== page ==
Jack Hanna Day Part II

Saturday, August 6, 2011 | 0 Comment(s)

This was an epic snorkel.

Maho Bay is always good for two reasons.  The beach is adjacent the parking and the snorkeling is always decent.  There is also a healthy amount of sea-grass around, so you always have a chance of a turtle sighting.  Well folks, the good grass must be growing right now because it was turtle-mania out there.  One turtle two turtle three turtle NINE!  They were practically rolling in packs.  3 big fat faced green turtles, the cows of the Caribbean, with there soulfully big eyes staring back at you.  Some smaller guys, stuffing their faces trying to beef up.  And interspersed with the turtles . . . rays.  I saw a family of 3, all the size of the top of a coffee-table, cruising the grass strip.  You know, just putting in an appearance.  

The real gems, as always, were much harder to spot.  Octopi.  You may recall that finding an octopus, in my family, is the equivalent of the pubescent warrior being sent out on the plains alone, only to return with the head of a lion in his hands.  Ok, maybe not quite that dramatic . . . but its big.  These screwball animals can be pretty much any color or shape, and they spend most of their time making hiding places.  This hiding actually becomes their undoing (to being spotted by me at least), because there are certain characteristics (empty shells near the entrance to a hole/cave/indention) that draw me to investigate certain crevices more thoroughly (why do I think this line is going to be quoted back to me in the comments?)  And, low and behold, I found not one, but two verified octopi.   The first of which had what I would consider a deluxe hidey-hole, complete with a huge conch playing body-guard just to the side of a sizable cave on the ocean floor (sizable for an octopus mind you).  It’s like I killed a whole FAMILY of lions.  Wait, that doesn’t feel right.  Um . . . it was awesomeface sandwich, lets leave it at that.

The conch (and more specifically their shells) were one of the coolest parts of the snorkel.  Usually you see one or two of these shells (sometimes with conch inside, sometimes not) along the sea-bed.  But today, they were everywhere.  And they were all inhabited.  And it seemed that some conch somewhere gave the retreat sign, cause these conch were absolutely trucking it alone the sand.  Now, since a conch is essentially a huge snail in a shell, you must wonder what “trucking it” looks like.  Here ya go.  To move, the conch sticks itself out of the bottom of the shell similar to the gondolas in italy.  But, because of their clunky shape and lack of real steering, it just kind of pops them up haphazardly like a popcorn kernel popping or, even more accurately, like a person imitating a whale breaching.  So, a bunch of conch trucking looks like a seabed of gorgeous shells popping like its hot in a semi-consistent direction.  Pretty surreal and beautiful.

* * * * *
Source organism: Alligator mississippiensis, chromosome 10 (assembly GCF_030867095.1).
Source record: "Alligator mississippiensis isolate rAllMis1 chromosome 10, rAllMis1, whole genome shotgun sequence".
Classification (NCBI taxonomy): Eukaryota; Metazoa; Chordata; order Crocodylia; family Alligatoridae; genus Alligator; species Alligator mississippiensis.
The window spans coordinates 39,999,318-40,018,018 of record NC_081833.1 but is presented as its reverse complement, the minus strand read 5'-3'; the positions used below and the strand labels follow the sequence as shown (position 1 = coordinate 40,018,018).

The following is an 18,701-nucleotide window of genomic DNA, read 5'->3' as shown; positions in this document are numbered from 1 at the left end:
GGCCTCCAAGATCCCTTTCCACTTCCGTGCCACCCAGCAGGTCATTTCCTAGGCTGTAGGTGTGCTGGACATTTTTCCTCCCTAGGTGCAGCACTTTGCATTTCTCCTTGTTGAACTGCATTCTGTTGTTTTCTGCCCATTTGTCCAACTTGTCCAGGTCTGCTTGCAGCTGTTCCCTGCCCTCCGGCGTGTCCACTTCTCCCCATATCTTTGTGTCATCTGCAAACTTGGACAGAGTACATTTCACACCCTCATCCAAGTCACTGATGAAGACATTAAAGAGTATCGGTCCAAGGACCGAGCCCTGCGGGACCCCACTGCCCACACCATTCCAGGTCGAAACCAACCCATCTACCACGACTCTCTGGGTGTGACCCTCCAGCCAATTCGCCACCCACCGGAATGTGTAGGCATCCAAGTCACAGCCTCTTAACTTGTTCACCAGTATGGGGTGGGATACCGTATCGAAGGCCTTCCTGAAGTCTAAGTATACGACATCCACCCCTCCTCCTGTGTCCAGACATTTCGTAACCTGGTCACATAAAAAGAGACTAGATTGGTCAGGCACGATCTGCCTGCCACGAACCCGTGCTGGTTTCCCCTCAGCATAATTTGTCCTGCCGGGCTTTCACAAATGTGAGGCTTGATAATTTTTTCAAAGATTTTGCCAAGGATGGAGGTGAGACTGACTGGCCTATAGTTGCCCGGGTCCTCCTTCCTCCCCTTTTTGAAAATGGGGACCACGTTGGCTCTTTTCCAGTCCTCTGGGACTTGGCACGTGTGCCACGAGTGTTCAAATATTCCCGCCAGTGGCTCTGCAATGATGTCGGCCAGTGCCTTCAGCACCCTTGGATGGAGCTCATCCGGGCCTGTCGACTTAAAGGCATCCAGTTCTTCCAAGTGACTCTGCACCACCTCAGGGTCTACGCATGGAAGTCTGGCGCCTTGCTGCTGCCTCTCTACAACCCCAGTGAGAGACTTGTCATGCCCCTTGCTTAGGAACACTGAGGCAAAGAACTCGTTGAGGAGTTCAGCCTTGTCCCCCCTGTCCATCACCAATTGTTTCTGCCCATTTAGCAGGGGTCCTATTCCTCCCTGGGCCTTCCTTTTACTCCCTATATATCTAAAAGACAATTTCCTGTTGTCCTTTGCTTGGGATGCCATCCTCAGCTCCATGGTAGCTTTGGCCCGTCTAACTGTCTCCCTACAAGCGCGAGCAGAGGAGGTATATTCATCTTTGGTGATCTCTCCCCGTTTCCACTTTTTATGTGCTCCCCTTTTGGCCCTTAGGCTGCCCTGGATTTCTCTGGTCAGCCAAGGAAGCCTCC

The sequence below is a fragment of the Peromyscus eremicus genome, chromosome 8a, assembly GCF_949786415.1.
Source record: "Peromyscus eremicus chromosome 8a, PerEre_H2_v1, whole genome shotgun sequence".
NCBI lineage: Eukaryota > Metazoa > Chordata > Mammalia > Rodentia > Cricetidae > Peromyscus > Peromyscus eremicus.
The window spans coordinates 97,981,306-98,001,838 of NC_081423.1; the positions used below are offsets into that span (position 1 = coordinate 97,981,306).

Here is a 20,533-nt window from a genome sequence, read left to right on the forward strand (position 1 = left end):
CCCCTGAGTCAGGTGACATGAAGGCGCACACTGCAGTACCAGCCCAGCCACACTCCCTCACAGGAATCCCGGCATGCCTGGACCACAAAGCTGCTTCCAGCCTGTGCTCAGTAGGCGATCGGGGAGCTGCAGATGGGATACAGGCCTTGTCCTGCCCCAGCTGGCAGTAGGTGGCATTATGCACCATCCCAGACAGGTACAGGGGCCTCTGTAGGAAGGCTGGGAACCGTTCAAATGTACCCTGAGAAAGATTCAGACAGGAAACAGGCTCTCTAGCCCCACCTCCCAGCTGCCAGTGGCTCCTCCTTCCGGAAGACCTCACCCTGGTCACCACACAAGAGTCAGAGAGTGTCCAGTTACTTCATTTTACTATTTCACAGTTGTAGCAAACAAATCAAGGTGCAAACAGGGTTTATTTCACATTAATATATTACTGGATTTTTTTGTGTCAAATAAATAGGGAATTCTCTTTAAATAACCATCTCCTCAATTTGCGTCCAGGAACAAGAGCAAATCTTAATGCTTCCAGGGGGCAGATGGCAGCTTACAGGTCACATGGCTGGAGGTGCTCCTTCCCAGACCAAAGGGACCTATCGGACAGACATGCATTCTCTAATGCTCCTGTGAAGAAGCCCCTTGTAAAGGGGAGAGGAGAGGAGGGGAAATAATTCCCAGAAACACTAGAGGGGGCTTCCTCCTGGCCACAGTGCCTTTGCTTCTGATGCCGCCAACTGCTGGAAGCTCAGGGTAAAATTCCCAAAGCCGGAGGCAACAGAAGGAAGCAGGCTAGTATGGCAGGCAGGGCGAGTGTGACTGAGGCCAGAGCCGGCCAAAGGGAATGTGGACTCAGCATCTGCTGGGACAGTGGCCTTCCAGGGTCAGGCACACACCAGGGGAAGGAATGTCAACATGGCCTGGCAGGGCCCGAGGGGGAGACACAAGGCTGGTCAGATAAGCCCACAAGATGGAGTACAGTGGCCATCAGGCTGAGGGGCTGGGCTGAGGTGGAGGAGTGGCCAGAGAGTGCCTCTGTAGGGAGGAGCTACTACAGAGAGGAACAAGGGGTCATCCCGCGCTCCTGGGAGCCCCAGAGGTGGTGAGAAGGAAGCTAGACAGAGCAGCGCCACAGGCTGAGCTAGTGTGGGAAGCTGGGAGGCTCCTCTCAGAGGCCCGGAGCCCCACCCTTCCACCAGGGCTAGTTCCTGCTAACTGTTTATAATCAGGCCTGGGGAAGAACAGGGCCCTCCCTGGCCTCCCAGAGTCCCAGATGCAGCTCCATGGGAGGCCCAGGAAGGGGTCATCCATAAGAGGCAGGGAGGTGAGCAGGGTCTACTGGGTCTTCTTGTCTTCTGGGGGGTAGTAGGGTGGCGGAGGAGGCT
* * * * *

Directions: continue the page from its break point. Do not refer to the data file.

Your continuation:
It was, by almost any standard, a great snorkel.  As we toweled off and moved to avoid the asshats’ cigarette smoke coming from next to us, our smiles were hard to contain.  If we hadn’t seen any more animals for the rest of the day, it would have still been amazing.  As it turns out, this right here was the perfect amount of animals.  But there were more.

We saw some deer on the drive home.  No biggie.  I mean, kind of a biggie as deer are native to the island and have no real predators here, but it was a small and cute little deer and while it didn’t move to avoid my car, it didn’t run at it either. 

Understandably, when we got home we were exhausted.  Mmf went to nap in the bedroom and I took my book out to the hammock.  My hammock. The mattock.  It is, bar none, my favorite place in the entire world.  Not today though. 

I fell asleep in the hammock per usual.  I had pretty much done that on purpose.  Because it was heading toward dust, I also lay a towel over me, with only my next and head exposed.  When I awoke, it felt like carpenter ants had just set up shop inside my body.  My back was on fire.  Freaking fire.  And my neck scratched horribly.  I ran to mmf in the bedroom.

“I got bit. I’m pretty sure I got bit bad.”  Initially she giggled.  I’m funny, its understandable.  But when I turned to show her my back, the laughing stopped and the gasping started.  It looked like about 15 different relief maps of Hawaii had been built across my entire back.  Apparently, bugs can bite through hammock.  Noted.  They also had taken the easy way and chomped at my jaw and neck.  I was a fire ant.  I just wanted to take a bath in cortisone cream.  I settled for a burning hot shower.  Which helped.  A little.    I think I blacked out after that. 

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